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Condition: Used: Very Good
Comment: A well-cared-for item that has seen limited use but remains in great condition. The item is complete, unmarked, and undamaged, but may show some limited signs of wear. Item works perfectly. Pages and dust cover are intact and not marred by notes or highlighting. The spine is undamaged.
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What Sisters Do Best/What Brothers Do Best Hardcover – September 16, 2009

4.0 out of 5 stars 56 customer reviews

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Editorial Reviews

From School Library Journal

PreSchool-Grade 2—The creative team behind What Mommies Do Best/What Daddies Do Best (S & S, 1998) scores again. In an understated text that is the same for both siblings, the book shows all the good things about having an older brother or sister, such as teaching you how to swim, helping to clean your room, playing pretend, and being there when you need them. Munsinger's delightful watercolor illustrations are stories in themselves and really deliver the message. The children are represented by various cuddly-looking animals including pigs, bears, lions, tigers, koalas, and pandas. This would be a great book to share with a child who is anticipating a new sibling or who needs to be reminded of the perks of being the older one. Each situation shown would also be a great jumping-off point for a creative-writing project for primary grades.—Elaine Lesh Morgan, Multnomah County Library, Portland, OR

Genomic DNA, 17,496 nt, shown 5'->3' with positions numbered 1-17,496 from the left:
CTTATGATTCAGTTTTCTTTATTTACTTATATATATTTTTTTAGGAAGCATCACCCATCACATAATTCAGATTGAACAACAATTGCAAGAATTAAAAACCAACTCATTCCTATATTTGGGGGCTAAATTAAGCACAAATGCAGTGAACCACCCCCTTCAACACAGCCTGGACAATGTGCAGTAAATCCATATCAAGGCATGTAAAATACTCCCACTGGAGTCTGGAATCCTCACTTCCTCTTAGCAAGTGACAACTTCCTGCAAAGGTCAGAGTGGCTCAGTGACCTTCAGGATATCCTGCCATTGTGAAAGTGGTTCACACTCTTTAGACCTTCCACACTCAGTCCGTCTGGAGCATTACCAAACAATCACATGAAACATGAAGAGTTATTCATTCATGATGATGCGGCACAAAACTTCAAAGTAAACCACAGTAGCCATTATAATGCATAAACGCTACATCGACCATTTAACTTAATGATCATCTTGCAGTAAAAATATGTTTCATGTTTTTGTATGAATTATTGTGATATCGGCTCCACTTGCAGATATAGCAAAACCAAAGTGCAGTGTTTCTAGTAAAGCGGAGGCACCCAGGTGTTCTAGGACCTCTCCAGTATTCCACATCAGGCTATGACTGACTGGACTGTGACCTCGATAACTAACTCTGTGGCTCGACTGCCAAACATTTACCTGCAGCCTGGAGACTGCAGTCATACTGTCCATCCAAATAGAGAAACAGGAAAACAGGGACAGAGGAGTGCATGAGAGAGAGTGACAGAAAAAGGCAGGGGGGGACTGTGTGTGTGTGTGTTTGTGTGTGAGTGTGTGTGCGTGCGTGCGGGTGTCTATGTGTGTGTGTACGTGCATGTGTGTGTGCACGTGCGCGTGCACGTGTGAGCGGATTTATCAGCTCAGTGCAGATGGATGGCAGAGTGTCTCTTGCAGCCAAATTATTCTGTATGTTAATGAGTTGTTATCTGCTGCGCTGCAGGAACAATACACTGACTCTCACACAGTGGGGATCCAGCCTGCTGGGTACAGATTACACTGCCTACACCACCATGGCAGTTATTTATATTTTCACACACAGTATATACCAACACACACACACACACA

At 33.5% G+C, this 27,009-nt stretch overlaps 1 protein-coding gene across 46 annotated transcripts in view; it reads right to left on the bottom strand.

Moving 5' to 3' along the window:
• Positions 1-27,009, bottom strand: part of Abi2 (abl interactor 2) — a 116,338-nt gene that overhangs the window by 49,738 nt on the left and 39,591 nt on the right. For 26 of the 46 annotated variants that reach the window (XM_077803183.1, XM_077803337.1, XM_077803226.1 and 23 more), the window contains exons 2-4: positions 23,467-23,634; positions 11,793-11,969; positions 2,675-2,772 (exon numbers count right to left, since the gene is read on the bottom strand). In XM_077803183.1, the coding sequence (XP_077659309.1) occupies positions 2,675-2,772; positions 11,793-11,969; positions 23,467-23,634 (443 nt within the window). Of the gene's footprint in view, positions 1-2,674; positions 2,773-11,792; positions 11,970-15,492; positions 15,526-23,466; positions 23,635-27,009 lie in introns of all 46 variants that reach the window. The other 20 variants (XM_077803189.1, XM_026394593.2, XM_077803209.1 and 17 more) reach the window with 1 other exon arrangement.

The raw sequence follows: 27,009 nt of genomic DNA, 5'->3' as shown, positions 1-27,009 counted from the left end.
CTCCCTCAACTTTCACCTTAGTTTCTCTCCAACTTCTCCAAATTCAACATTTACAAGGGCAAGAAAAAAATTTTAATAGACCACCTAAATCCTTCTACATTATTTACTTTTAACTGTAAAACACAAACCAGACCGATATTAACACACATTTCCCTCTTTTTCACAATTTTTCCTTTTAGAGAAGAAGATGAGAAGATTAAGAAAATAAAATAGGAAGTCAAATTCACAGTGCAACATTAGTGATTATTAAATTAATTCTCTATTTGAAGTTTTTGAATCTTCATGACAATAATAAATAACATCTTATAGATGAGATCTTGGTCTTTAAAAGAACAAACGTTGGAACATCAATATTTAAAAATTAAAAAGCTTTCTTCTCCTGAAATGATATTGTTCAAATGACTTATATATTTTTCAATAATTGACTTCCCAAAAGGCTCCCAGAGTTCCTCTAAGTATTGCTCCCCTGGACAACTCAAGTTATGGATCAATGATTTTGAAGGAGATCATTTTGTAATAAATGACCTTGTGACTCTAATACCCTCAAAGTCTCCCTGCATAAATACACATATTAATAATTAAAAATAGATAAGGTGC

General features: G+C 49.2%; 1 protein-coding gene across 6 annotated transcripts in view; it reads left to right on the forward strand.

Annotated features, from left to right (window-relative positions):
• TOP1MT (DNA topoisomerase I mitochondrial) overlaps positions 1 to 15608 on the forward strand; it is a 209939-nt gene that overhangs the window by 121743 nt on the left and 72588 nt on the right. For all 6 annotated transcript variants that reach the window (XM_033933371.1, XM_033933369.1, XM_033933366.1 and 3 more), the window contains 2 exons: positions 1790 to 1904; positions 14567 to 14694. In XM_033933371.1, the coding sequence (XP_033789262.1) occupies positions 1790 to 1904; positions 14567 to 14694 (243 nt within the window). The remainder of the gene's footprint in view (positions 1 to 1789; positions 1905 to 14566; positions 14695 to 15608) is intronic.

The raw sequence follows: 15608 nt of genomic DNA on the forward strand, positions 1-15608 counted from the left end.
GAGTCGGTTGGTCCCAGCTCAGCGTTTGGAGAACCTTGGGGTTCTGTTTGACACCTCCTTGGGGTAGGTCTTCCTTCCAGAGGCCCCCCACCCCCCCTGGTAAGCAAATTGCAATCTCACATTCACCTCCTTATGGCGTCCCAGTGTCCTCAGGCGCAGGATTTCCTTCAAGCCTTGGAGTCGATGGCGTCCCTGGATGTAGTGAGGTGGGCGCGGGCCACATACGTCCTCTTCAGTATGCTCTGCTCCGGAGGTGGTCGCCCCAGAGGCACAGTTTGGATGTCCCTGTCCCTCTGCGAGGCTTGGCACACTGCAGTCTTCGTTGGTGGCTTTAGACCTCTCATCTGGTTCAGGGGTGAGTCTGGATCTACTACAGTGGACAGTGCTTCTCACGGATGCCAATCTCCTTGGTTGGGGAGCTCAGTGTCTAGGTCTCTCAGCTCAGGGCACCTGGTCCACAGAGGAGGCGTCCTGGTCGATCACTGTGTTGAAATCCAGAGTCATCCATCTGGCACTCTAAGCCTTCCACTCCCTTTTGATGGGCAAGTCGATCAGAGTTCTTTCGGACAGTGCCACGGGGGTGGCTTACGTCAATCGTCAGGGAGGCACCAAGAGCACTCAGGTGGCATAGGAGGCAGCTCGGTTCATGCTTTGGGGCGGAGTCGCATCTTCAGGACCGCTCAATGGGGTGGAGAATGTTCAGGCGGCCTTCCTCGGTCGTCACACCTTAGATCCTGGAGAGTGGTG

Copyright © Reed Business Information, a division of Reed Elsevier Inc. All rights reserved.

Review

BOOKLIST
"...makes for interesting discussions comparing [brothers and sisters]."

SCHOOL LIBRARY JOURNAL
"The creative team behind What Mommies Do Best/What Daddies Do Best (S & S, 1998) scores again. This would be a great book to share with a child who is anticipating a new sibling or who needs to be reminded of the perks of being the older one."

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Product Details

  • Age Range: 4 - 7 years
  • Grade Level: Preschool - 2
  • Hardcover: 44 pages
  • Publisher: Chronicle Books (September 16, 2009)
  • Language: English
  • ISBN-10: 0811865452
  • ISBN-13: 978-0811865456
  • Product Dimensions: 8.5 x 0.5 x 10.5 inches
  • Shipping Weight: 14.9 ounces (View shipping rates and policies)
  • Average Customer Review: 4.0 out of 5 stars  See all reviews (56 customer reviews)
  • Amazon Best Sellers Rank: #159,952 in Books (See Top 100 in Books)

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Customer Reviews

Top Customer Reviews

By Karen Joan VINE VOICE on October 11, 2009
Format: Hardcover Vine Customer Review of Free Product ( What's this? )